Salesforce is perhaps the most popular CRM in the field, and prices start at $9 a month and go up higher than you can count. There’s also a pretty restricted free account called Personal Edition, which infers that it’s useless for anything business-related. Salesforce tries to integrate the process of managing customer relations with the process of funneling new leads into the system, using Google AdWords integration.

    While it’s popular and quite powerful (and the fact you can manage AdWords campaigns from the app is enticing), it’s another CRM that is highly focused on making sales and not so much on customer relations management.

    Oracle CRM On Demand

    Oracle’s CRM On Demand starts at $70 a month per user. What you get for that $70 is not incredibly clear, with a convoluted website design that makes finding decent information difficult, and copy that’s just badly written. Oracle has some built-in analytics tools and call center integration features that will make it more useful to quite large businesses.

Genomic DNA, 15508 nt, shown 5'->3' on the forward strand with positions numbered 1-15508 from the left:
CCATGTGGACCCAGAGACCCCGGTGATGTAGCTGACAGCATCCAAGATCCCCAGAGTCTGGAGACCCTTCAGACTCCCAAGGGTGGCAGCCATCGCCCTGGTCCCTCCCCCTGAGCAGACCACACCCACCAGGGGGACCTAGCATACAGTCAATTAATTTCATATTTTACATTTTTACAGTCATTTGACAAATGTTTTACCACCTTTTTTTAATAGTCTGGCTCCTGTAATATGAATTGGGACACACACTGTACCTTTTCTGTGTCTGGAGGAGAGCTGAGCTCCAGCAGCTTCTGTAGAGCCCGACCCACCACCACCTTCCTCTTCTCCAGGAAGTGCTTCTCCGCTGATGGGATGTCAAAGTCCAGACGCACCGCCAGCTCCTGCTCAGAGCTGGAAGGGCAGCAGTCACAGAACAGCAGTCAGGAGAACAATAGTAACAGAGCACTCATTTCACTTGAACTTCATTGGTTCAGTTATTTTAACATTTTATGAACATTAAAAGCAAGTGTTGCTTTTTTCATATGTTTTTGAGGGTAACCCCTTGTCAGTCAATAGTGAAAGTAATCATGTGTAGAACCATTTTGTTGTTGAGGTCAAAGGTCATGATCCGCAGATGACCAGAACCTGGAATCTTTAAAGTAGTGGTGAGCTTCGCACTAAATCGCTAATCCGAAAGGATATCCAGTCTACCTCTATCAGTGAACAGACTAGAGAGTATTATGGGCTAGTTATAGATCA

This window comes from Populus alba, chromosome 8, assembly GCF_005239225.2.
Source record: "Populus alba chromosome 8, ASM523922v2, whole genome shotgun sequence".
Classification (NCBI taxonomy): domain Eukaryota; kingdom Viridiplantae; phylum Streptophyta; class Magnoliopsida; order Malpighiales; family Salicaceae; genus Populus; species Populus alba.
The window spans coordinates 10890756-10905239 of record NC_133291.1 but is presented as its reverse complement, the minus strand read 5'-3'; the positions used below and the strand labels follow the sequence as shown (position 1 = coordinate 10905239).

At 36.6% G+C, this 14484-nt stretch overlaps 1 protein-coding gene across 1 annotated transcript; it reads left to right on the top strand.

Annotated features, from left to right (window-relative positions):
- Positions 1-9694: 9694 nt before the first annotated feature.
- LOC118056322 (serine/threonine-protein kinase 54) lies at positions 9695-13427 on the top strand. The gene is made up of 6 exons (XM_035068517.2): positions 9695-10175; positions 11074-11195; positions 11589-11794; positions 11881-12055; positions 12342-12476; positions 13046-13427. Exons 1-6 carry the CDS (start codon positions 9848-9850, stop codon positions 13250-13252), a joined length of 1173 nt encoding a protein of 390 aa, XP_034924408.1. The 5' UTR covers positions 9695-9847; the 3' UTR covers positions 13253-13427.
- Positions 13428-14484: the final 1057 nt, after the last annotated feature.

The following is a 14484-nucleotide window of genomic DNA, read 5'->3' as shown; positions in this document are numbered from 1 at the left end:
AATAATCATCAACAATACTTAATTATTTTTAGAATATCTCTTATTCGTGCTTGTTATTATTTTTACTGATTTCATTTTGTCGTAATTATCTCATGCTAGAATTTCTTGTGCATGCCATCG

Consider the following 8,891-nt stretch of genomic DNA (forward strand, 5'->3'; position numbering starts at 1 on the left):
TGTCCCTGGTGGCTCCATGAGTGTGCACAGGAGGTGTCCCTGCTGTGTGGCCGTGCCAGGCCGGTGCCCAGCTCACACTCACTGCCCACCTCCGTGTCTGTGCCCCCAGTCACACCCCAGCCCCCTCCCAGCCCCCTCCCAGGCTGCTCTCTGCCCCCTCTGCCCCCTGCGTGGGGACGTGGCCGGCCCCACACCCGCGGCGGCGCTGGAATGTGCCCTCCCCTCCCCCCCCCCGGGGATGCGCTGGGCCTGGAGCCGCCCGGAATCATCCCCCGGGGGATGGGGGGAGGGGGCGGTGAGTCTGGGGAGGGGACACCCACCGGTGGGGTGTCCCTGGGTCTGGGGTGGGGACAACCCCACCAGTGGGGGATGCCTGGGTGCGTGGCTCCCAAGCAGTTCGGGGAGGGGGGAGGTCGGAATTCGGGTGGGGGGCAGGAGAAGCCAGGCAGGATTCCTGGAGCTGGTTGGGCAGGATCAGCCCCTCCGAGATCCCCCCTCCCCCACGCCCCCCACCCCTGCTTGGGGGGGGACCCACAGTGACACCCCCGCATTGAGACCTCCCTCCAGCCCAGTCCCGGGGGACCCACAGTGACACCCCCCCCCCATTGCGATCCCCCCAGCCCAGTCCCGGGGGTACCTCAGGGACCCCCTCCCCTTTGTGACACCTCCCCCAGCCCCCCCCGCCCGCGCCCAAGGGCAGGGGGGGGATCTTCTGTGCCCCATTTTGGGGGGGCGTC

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    I couldn’t find any sign of whether data storage was limited or unlimited, and the website claims that the app requires “Microsoft Windows compatibility.” What kind of a hosted CRM requires you to be on Windows?

    Unfortunately, when a web application’s sales pages are poorly designed, it’s a good indicator that the web app itself is just as bad.

    SugarCRM

    SugarCRM has an on-premise product, but we’re looking at hosted CRMs, so I’m going to look solely at their hosted option, Sugar On-Demand. The cheapest option is $40 a month and will allow you 300 users, though it requires an annual commitment. It also demands that you have five users or more, which is a fairly odd and restrictive move (as if the requirement for an annual commitment was not enough).